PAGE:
Victory in Race 1 of Round 2 of the WorldSBK championship at Estoril went to Scott Redding (Aruba.it Racing – Ducati) when he claimed his second win of the season with Toprak Razgatlioglu (Pata Yamaha with BRIXX WorldSBK) coming in second and reigning World Champion Jonathan Rea (Kawasaki Racing Team WorldSBK) completing the top three with just one second separating the trio.
Even though Rea got a good start off the line, it was Redding who got the jump on Rea on the opening lap quickly followed by Raz with Redding and Raz then breaking away by the end of lap 1. Rinaldi passed Rea on lap 2 with Rea taking the place back on the following lap, it was then a thrilling three way race between the trio until the end of the race.
A good start was had by Lucas Mahias (Kawasaki Puccetti Racing) moving from 7th to 5th on the grid but unfortunately he then moved down the grid eventually finishing in a respectable 13th place.
Having fought his way through the field, Garrett Gerloff (GRT Yamaha WorldSBK Team) finished 4th after a battle with Rinaldi who came in 5th ahead of Chaz Davies (Team GoEleven) in sixth.
The new BMR M 1000R of Michael van der Mark (BMW Motorrad WorldSBK Team) showed strong pace throughout the race fighting his way to claim 7th place ahead of Alvaro Bautista (Team HRC) after having his Superpole race time deleted and starting 18th on the grid.
The youngest rider on the grid, Axel Bassani (Motocorsa Racing), who had his superpole time deleted too, came home 11th place, his best WorldSBK race result so far five seconds clear of Leon Haslam (Team HRC).
The top six following WorldSBK Race 1:
Scott Redding (Aruba.it Racing – Ducati)
Toprak Razgatlioglu (Pata Yamaha with BRIXX WorldSBK) +0.877s
Jonathan Rea (Kawasaki Racing Team WorldSBK) +0.915s
Michael Ruben Rinaldi (Aruba.it Racing – Ducati) +13.636s
Chaz Davies (Team GoEleven) +17.177s
Day 2 at Estoril saw the Superpole race take place with reigning World Champion Rea taking pole with an all time lap record, his second pole position in two races and his 29th career pole with Redding coming in 2nd followed by Raz completing the front row of the grid.
A great result from Gerloff who starts 4th on the grid after a great session with Sykes 5th and then Rinaldi completing the second row of the grid.
The lights go out for Race 2 and Rea fights back and claims his 103rd WorldSBK victory with Redding crashing out from 2nd place having got off to a great start and taking the lead into turn 1. Rea was forced to go wide at turn 4 by Rinaldi who went up into 2nd place behind his teammate with Gerloff up into 3rd. Unfortunately, on the second lap Gerloff lost control of his bike and made contact with Rinaldi forcing both riders to retire.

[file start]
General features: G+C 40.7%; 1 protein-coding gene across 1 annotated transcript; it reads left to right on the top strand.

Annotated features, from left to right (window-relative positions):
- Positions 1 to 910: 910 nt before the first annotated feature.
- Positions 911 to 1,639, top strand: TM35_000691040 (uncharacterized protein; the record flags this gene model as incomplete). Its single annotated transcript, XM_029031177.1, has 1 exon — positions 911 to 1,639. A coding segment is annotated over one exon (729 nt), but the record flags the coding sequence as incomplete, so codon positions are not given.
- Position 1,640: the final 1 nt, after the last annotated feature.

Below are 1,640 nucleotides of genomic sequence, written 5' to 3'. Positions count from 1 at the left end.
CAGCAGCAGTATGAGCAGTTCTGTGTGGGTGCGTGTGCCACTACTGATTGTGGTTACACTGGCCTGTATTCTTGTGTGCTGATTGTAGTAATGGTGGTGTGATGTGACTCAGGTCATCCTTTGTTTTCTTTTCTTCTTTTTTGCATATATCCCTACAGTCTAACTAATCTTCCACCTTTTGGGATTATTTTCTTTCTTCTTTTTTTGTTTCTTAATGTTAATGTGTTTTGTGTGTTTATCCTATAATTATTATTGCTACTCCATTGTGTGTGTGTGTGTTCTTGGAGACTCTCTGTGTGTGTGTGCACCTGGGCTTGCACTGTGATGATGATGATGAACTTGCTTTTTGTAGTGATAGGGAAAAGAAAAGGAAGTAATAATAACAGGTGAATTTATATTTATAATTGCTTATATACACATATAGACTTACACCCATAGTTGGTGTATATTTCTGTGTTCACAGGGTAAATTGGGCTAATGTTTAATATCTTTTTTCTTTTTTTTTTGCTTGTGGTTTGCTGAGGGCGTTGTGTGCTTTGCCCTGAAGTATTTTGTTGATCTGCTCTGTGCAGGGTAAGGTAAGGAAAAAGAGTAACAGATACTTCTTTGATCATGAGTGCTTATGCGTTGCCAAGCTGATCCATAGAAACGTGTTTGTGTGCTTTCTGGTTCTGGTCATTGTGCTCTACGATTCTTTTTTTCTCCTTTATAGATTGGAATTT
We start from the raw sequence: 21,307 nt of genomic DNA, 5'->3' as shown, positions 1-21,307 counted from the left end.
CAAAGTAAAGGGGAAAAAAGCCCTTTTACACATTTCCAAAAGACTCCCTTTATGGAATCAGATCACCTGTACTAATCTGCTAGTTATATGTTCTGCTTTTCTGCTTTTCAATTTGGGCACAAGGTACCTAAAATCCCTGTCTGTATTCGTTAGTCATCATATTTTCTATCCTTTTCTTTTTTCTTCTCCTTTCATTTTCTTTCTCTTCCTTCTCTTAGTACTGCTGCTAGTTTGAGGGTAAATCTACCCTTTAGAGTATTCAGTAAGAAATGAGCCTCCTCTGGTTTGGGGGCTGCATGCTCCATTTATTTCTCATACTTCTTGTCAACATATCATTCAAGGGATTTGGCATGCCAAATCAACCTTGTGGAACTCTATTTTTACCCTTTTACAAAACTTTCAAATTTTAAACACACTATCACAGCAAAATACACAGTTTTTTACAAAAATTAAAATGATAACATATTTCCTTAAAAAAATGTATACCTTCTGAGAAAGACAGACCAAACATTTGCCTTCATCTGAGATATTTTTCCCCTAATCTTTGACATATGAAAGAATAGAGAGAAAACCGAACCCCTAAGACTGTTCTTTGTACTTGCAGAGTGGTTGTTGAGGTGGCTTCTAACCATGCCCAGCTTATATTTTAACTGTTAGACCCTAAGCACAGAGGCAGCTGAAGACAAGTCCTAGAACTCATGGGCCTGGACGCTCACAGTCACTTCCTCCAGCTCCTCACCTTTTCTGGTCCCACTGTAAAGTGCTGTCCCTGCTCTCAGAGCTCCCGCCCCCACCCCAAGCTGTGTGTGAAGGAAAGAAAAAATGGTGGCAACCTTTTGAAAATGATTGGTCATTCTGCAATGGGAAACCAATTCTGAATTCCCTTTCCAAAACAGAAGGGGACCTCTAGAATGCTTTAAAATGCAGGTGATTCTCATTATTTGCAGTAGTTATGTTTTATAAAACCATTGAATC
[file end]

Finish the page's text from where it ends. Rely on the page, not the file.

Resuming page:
On lap 14 Rea briefly got ahead at turn 1 of Redding with Redding passing at turn 2 but turn 3 sees Redding run wide allowing Rea to get ahead. Redding lost the front of bike at turn 4 and we saw him slipping down the field where we eventually see him finish in 14th. The British rider was then given a six-second penalty for a jump start in Race 2 meaning he was classified 16th place.
Chaz Davies (Team GoEleven) closed up on Rea in the closing stages of the race but Rea was able to hold onto his lead and claim his second victory of the season. Raz, having recovered rather well from his double long lap penalty for a jump start at the start of the race, came in 3rd, his third podium of the weekend. A great weekend for Raz and the Pata Yamaha with BRIXX WorldSBK team.
Lowes strong start to the season continued when he came home in 4th place finishing just 1.6 seconds ahead of Andrea Locatelli (Pata Yamaha with BRIXX WorldSBK) in fifth, his best result of his debut season so far with Michael van der Mark (BMW Motorrad WorldSBK Team) coming in 6th.
Bautista battled his way from starting 18th on the grid to finish an impressive 7th ahead of Sykes with Laverty coming in 9th with the Moto2 World Champion Tito Rabat (Barni Racing Team) finishing the top ten.
The top six following WorldSBK Race 2:
Jonathan Rea (Kawasaki Racing Team WorldSBK)
Chaz Davies (Team GoEleven)
Toprak Razgatlioglu (Pata Yamaha with BRIXX WorldSBK)
Alex Lowes (Kawasaki Racing Team WorldSBK)
Andrea Locatelli (Pata Yamaha with BRIXX WorldSBK)
Michael van der Mark (BMW Motorrad WorldSBK Team)
A brilliant weekend of WorldSBK racing and luckily we haven’t got long to wait until Round 3 which is the weekend of the 12th / 13th June at the Misano World Circuit “Marco Simoncelli”, Riviera Di Rimini, Italy.
I had the absolute privilege of speaking with Kirsten and was able to ask some questions which she very kindly took the time to answer.
Kirsten is South Africa’s top female enduro racer and has been riding since the age of 8 years old when she started riding dirt bikes for fun with her uncle and cousin round their garden and then her dad started to take her to the track on a Sunday which quickly progressed to both Saturdays and Sundays. Kirsten started riding professionally at the age of 22 and has now truly made a name for herself worldwide in the hard enduro racing scene.
Indeed Kirsten has been the first female rider to finish races such as Redbull Romaniacs silver class, Redbull Sea to Sky, Redbull Megawatt 111, Redbull Braveman & the Roof of Africa. Whilst competing at the top level of her sport all over the world, and most times being the only lady to do do, Kirsten has achieved her South African Springbok colours!
As a tomboy growing up and wanting to keep up with the boys, Kirsten loves the challenge of being a female rider competing against the boys on rough terrain and describes herself as very competitive even off the track – she will race to the front door and even race the dogs to the swimming pool! To say Kirsten excels in her sport is an understatement and the list of achievements is pretty impressive!